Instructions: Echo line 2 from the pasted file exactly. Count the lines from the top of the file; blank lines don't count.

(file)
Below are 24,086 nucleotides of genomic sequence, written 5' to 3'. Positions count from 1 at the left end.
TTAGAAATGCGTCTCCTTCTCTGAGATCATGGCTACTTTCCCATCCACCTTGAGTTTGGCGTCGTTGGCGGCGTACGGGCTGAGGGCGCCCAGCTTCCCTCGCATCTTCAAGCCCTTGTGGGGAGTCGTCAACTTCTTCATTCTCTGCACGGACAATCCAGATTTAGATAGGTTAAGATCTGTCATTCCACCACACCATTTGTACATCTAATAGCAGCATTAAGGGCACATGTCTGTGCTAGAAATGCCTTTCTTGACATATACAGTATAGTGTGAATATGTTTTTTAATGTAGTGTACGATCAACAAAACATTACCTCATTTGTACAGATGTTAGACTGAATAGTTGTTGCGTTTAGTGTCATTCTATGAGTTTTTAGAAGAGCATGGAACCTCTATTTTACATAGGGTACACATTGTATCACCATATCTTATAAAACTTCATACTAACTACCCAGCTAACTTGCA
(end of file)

TTAGAAATGCGTCTCCTTCTCTGAGATCATGGCTACTTTCCCATCCACCTTGAGTTTGGCGTCGTTGGCGGCGTACGGGCTGAGGGCGCCCAGCTTCCCTCGCATCTTCAAGCCCTTGTGGGGAGTCGTCAACTTCTTCATTCTCTGCACGGACAATCCAGATTTAGATAGGTTAAGATCTGTCATTCCACCACACCATTTGTACATCTAATAGCAGCATTAAGGGCACATGTCTGTGCTAGAAATGCCTTTCTTGACATATACAGTATAGTGTGAATATGTTTTTTAATGTAGTGTACGATCAACAAAACATTACCTCATTTGTACAGATGTTAGACTGAATAGTTGTTGCGTTTAGTGTCATTCTATGAGTTTTTAGAAGAGCATGGAACCTCTATTTTACATAGGGTACACATTGTATCACCATATCTTATAAAACTTCATACTAACTACCCAGCTAACTTGCA